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Jiwa Temple in Batujaya archeological complex
The temples at Batujaya were built with bricks containing rice hulls
Batujaya, Karawang
Batujaya, Karawang is located in Indonesia
Batujaya, Karawang
Batujaya, Karawang
Location of Batujaya site, Karawang in Indonesia
Coordinates: 6°18′0″S 107°0′0″E / 6.30000°S 107.00000°E / -6.30000; 107.00000
Country Indonesia
Province West Java

Batujaya is an archeological site located in the village of Batujaya, Karawang in West Java, Indonesia. The site is five square kilometers in area and comprises at least 30 structural[1] in what Sundanese call hunyur, or unur (high mounds of earth consisting of artifacts). Unur is similar to the manapo found at the Muara Jambi archaeological site.

The site was first found and examined by archaeologists from the University of Indonesia in 1984. Excavations have since uncovered 17 unur, of which three are in the form of pools. The structures found are made of bricks composed of a mixtures of clay and rice husks (vajra-lepa), not volcanic rock which is difficult to find in Batujaya. Two structures recovered are in the form of temples, one of which, known as Jiwa Temple, has been restored. According to Dr Tony Djubiantono, the head of Bandung Archeology Agency, Jiwa was built in the 2nd century.

As local Indonesian governments do not maintain the site, Ford provides funds for research and excavation of the Batujaya complex as part of its Conservation and Environmental Grants.[2]

The discovery of this archaeological site was important as although it was the location of Tarumanagara, the oldest Hindu-Buddhist kingdom in Indonesia, West Java lacks ancient temple remains. Before the discovery, only four temple sites have been found in West Java, namely they are Cangkuang temple (in Garut), Ronggeng Temple, Pamarican Temple, and Pananjung Temple (in Ciamis).

Preliminary research at Jiwa found that the temple was built between the fifth and sixth centuries. This is based on the inscriptions found on numerous votive tablets discovered in the area, small clay tablets with inscriptions and pictures of Buddha used in prayer. Prof. Dr. Budihartono, a senior anthropologist from University of Indonesia, proposed carrying out pollen analysis for examining both the paleoenvironment and also cultural records, including evidence of diet and food processing.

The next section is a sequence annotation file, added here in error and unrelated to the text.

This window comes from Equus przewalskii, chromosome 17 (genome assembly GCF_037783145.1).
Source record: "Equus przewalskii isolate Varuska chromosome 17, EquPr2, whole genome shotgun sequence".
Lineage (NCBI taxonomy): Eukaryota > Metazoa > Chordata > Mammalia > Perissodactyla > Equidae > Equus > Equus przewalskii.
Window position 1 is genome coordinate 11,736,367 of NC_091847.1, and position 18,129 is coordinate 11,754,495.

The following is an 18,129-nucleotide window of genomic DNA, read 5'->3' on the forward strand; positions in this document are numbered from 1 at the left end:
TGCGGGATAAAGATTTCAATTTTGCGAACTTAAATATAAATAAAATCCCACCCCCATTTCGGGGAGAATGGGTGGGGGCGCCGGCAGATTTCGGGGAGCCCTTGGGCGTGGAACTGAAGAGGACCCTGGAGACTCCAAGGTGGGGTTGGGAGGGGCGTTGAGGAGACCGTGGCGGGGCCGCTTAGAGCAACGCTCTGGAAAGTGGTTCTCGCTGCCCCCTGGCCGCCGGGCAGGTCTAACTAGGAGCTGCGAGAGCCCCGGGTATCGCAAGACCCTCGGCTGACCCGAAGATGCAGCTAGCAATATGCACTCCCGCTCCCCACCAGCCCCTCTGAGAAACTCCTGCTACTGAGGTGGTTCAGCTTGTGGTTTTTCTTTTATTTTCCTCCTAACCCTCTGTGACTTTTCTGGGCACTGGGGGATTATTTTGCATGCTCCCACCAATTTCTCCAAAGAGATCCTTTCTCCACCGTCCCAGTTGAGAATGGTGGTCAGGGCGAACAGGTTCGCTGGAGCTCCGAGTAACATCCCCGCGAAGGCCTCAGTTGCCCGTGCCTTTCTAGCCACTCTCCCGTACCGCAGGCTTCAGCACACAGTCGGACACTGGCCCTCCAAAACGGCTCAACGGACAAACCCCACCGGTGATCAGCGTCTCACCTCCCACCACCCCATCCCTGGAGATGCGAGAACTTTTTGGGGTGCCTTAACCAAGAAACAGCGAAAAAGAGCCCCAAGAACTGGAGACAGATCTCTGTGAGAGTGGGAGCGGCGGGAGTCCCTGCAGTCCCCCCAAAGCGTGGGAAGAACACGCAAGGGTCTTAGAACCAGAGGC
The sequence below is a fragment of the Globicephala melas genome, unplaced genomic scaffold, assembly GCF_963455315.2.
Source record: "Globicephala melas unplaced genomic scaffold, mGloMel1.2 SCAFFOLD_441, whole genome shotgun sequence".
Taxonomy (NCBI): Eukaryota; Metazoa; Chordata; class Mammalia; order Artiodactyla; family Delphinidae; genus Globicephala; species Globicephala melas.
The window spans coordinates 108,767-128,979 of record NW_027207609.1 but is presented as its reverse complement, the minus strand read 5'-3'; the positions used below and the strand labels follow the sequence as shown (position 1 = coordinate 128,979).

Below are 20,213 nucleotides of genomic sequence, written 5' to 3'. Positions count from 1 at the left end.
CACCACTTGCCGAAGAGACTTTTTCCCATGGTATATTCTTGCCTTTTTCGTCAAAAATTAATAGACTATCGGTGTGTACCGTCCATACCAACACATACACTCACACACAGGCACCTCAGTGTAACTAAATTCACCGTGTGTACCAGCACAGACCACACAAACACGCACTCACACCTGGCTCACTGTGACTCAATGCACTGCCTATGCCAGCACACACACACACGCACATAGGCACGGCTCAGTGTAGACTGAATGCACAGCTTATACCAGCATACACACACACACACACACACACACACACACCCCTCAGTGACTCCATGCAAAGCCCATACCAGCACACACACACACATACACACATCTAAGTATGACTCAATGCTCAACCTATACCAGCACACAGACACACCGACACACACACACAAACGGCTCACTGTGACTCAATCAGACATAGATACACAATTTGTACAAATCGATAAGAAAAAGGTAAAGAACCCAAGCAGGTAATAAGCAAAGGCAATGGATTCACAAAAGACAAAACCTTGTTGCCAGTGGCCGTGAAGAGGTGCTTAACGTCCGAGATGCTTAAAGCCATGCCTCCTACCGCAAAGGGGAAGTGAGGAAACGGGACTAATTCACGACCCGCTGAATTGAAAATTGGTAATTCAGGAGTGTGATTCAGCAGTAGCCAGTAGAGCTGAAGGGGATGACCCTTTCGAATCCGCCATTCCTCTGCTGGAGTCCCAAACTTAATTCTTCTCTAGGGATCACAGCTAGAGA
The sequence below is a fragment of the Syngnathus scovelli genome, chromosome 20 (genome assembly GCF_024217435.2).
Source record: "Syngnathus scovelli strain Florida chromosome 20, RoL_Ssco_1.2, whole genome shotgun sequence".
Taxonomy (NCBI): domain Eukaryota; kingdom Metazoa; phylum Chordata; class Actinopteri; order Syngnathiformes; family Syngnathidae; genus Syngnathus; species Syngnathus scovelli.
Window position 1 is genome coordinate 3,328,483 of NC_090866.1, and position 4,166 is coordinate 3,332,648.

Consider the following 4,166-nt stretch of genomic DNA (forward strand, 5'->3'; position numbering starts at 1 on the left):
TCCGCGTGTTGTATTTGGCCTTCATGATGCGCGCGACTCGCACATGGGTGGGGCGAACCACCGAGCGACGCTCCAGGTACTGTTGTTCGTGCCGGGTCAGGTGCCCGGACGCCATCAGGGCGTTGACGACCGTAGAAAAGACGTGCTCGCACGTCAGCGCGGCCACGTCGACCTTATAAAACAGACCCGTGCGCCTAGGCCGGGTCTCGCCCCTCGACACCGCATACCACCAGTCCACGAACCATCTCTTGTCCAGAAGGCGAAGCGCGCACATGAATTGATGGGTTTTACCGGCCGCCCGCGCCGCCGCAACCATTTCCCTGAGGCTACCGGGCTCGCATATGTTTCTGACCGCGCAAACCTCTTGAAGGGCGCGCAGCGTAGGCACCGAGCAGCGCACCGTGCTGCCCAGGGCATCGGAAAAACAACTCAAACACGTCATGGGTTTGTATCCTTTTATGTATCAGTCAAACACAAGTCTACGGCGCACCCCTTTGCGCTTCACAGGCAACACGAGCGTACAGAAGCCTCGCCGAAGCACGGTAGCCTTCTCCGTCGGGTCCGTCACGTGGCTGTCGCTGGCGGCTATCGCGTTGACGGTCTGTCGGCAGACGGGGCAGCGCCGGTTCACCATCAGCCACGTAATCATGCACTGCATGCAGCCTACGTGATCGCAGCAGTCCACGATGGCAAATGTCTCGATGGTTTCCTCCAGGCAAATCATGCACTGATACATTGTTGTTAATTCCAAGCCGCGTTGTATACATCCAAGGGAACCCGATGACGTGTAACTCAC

In and around the site is also discovered the fragments of Buni culture clay pottery, which suggests Buni prehistoric clay culture spread across West Java northern coast was the predecessor of Batujaya site.

Advance technology has been applied for the construction with some of the floor and other parts of the temple which require hardening made of unreinforced concrete with marble-size stones and some of the temple is also coated with a thick enough of stucco.[3]

In April 2019, the complex was declared as an Indonesian national cultural treasure.[4]

See also


  1. ^ "Candi Batujaya Dibangun dengan Teknologi Canggih". Retrieved November 22, 2011.
  2. ^ The Jakarta Post Archived August 17, 2007, at the Wayback Machine
  3. ^ "Wah, Teknologi Beton Dikenal Sejak Zaman Tarumanegara". June 3, 2012. Archived from the original on January 28, 2013.
  4. ^

External links

  • The Spice Islands History
  • Bambang Budi Utomo. 2004. Arsitektur Bangunan Suci Masa Hindu-Budha di Jawa Barat. Kementrian Kebudayaan dan pariwisata, Jakarta. ISBN 979-8041-35-6
  • Percandian Batujaya, from Indonesian Wikipedia on 19 September 2005.

Coordinates: 6°4′10″S 107°10′8″E / 6.06944°S 107.16889°E / -6.06944; 107.16889

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